The Works of the Rev. Jonathan Swift/Volume 19/From Matthew Pilkington to William Bowyer - 2


SIR,

FEBRUARY 5, 1731-2.


I FIND you are resolved to lay me under so many obligations to you, that, upon principles of gratitude, I must be always desirous to promote your interest to the utmost of my power. I think you have nothing more left now to do, but to make the experiment, by putting it in my way to return your favours. I sent sixty-five books to Mr. Faulkner's, and hope some time or other to have it in my power to make acknowledgments. I find Mr. Faulkner sent you a little pamphlet of my writing, called An Infallible Scheme to pay the Debts of this Nation. I have the honour to see it mistaken for the dean's, both in Dublin and in your part of the world; but I am still diffident of it, whether it will merit esteem or contempt. It was a sudden whim, and I was tempted to send it into the world by the approbation which the dean (my wisest and best friend) expressed, when he read it: if you were concerned in the printing of it, I hope you will be no sufferer. I am very much obliged to you for receiving the young printer, whom I recommended to you, in so friendly a manner; if I can, on this side of the water, be serviceable to any friend of yours, command me.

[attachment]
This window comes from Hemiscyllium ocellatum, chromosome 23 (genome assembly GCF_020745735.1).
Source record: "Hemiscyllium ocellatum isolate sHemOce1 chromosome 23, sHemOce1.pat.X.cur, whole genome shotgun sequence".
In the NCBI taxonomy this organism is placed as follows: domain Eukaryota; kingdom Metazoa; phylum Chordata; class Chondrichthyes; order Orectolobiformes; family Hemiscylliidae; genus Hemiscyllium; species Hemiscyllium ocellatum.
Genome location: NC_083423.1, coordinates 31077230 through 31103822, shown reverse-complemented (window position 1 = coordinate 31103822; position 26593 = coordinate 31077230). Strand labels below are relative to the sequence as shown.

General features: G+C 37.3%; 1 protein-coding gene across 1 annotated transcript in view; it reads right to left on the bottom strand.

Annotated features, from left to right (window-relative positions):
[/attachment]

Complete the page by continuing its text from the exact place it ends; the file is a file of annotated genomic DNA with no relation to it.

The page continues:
I am much pleased to hear of your acquaintance with Dr. Delany, who is the best of friends; and I do not doubt but your afiection for him will increase with your intimacy with him. I desire you to sent my service to him, and tell him, that the dean designs to trouble him to buy a convenient microscope, that he may find out both myself and my house with greater ease than he can at present, because we are both so excessively small, that he can scarce discover either. I hope to hear soon from you, although it be parliament time, and you hurried with business; and shall always be your sincere friend and servant,